As reported in a newspaper article about the ‘incident’ a few days later, the procedure (somehow miraculously) got …fixed.
First off- it doesn’t matter- your industry, type, or company structure- or the size of your organization. Large or small- if you have policies, procedures, and maybe a directive or two…I can just about guarantee you they contain conflicting instructions and outright setups for mistakes.
In the ‘academia’ of human performance and human error reduction, these are what’s known as, “latent organizational weaknesses.”
In Episode 008 of REPSradio.com, I talked about HOW to stop being “Complicated and Ridiculous”. If you listened to it, you undoubtedly recognize the phrase, “latent organizational weaknesses,” as falling into that category. (And by the way, if you haven’t listened to it yet…you really should!)
WE call these discrepancies and setups- “roadblocks” and “landmines”.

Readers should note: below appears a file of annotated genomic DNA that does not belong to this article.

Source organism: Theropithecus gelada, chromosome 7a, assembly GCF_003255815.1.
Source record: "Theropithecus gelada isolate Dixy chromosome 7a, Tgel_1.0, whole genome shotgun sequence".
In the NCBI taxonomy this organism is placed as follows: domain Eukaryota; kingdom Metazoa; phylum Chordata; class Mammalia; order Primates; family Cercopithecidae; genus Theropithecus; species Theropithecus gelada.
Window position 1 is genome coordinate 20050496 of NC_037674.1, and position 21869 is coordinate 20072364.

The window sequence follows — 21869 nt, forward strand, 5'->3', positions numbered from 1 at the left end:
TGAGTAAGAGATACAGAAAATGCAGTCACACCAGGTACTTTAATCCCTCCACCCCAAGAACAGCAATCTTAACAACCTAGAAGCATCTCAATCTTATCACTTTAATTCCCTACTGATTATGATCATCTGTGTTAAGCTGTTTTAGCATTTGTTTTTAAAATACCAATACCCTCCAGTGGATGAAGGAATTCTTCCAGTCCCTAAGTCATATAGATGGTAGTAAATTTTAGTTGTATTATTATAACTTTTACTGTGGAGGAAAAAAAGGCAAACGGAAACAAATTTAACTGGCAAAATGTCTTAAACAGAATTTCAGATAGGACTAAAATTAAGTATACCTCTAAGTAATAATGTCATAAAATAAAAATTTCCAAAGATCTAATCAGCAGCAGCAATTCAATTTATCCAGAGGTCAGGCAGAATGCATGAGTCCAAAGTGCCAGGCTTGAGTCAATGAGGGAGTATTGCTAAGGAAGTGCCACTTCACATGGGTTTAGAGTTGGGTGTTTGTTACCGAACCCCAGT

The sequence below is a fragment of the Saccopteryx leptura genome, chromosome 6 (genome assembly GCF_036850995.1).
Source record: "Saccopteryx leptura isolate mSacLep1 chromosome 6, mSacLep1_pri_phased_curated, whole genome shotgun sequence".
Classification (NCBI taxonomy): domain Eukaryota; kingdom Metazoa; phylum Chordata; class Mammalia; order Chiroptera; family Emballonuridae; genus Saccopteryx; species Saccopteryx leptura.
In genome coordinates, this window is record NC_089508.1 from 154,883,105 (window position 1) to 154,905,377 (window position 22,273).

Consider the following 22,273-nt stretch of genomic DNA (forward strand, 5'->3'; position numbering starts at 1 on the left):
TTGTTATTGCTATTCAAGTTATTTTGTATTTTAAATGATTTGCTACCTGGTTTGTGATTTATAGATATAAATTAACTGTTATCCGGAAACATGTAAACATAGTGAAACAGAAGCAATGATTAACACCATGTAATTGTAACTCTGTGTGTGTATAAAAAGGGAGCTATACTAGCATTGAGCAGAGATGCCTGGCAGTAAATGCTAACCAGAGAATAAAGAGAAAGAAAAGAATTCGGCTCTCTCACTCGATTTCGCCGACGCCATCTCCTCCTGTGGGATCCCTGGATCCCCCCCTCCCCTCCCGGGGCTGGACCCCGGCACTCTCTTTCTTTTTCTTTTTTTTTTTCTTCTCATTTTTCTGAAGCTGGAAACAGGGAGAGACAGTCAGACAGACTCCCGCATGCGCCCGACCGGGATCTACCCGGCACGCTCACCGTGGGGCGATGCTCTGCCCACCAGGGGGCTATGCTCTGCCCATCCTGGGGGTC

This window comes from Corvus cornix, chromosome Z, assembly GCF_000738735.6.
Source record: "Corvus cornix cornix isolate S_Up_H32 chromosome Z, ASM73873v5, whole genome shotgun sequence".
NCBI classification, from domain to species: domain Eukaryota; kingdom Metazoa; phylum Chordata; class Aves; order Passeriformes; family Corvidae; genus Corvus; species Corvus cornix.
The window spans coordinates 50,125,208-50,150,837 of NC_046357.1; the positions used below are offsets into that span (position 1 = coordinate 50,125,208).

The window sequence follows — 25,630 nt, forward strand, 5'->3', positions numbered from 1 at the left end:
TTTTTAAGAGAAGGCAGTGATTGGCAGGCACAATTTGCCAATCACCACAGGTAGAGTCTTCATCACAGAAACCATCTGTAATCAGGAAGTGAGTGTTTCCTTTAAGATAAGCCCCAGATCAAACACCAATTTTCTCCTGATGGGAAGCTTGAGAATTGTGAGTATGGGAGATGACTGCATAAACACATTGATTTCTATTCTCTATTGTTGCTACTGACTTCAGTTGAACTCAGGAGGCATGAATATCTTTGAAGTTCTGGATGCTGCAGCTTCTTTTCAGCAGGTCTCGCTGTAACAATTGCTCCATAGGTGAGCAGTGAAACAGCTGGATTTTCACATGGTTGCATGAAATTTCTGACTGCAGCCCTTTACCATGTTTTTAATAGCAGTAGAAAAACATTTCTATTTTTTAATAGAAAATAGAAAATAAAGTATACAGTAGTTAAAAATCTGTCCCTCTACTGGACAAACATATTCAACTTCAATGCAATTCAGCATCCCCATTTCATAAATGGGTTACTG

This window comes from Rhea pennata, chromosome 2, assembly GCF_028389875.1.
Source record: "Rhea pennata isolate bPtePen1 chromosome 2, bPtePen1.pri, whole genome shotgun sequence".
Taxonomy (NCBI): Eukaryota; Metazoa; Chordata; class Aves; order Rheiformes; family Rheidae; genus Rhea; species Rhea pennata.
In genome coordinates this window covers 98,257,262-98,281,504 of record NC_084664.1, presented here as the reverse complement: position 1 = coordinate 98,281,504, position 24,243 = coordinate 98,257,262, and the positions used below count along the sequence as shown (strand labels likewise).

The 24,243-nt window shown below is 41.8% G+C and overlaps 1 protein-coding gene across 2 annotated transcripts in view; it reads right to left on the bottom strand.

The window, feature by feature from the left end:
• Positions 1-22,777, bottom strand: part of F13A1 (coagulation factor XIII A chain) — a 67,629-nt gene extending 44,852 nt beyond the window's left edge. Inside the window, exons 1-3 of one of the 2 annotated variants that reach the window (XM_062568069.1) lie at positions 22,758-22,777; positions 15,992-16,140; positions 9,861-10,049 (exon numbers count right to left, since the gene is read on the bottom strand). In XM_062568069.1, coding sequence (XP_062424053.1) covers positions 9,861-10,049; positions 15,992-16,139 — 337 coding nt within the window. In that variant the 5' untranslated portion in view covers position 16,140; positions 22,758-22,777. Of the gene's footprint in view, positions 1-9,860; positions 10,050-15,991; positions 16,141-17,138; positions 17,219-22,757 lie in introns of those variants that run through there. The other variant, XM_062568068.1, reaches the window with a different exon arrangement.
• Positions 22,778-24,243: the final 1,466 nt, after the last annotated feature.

Roadblocks are conflicts or confusions that inhibit forward motion- in other words, work comes to a stop (that is- unless human nature kicks in and the roadblock is simply bypassed to get the work done…)
Landmines directly set workers up to make mistakes- such setups are often not obvious, you sure as heck don’t want to step on one of ‘em, and if you do…something BAD generally happens.
I recommend you rid yourself of the complex, put these two terms, roadblocks and landmines, into YOUR vocabulary straight-away, and for Goodness’ sake, start doing something about them!
So- the classic response I almost always receive when having this conversation, whether it’s with a front line worker, a Safety Coordinator, or a CEO- is, “Yes- BUT…we don’t have the budget or manpower to fix these things!”
There’s a decent chance you’re thinking the same thing right now.
This is so amazing to me, because there ALWAYS seems to be money and resources available for recovery AFTER something bad happens!
Granted- you likely don’t see the resources, or can’t make a business case- for an overhaul of your policies and procedures.
So then, what then are you to do?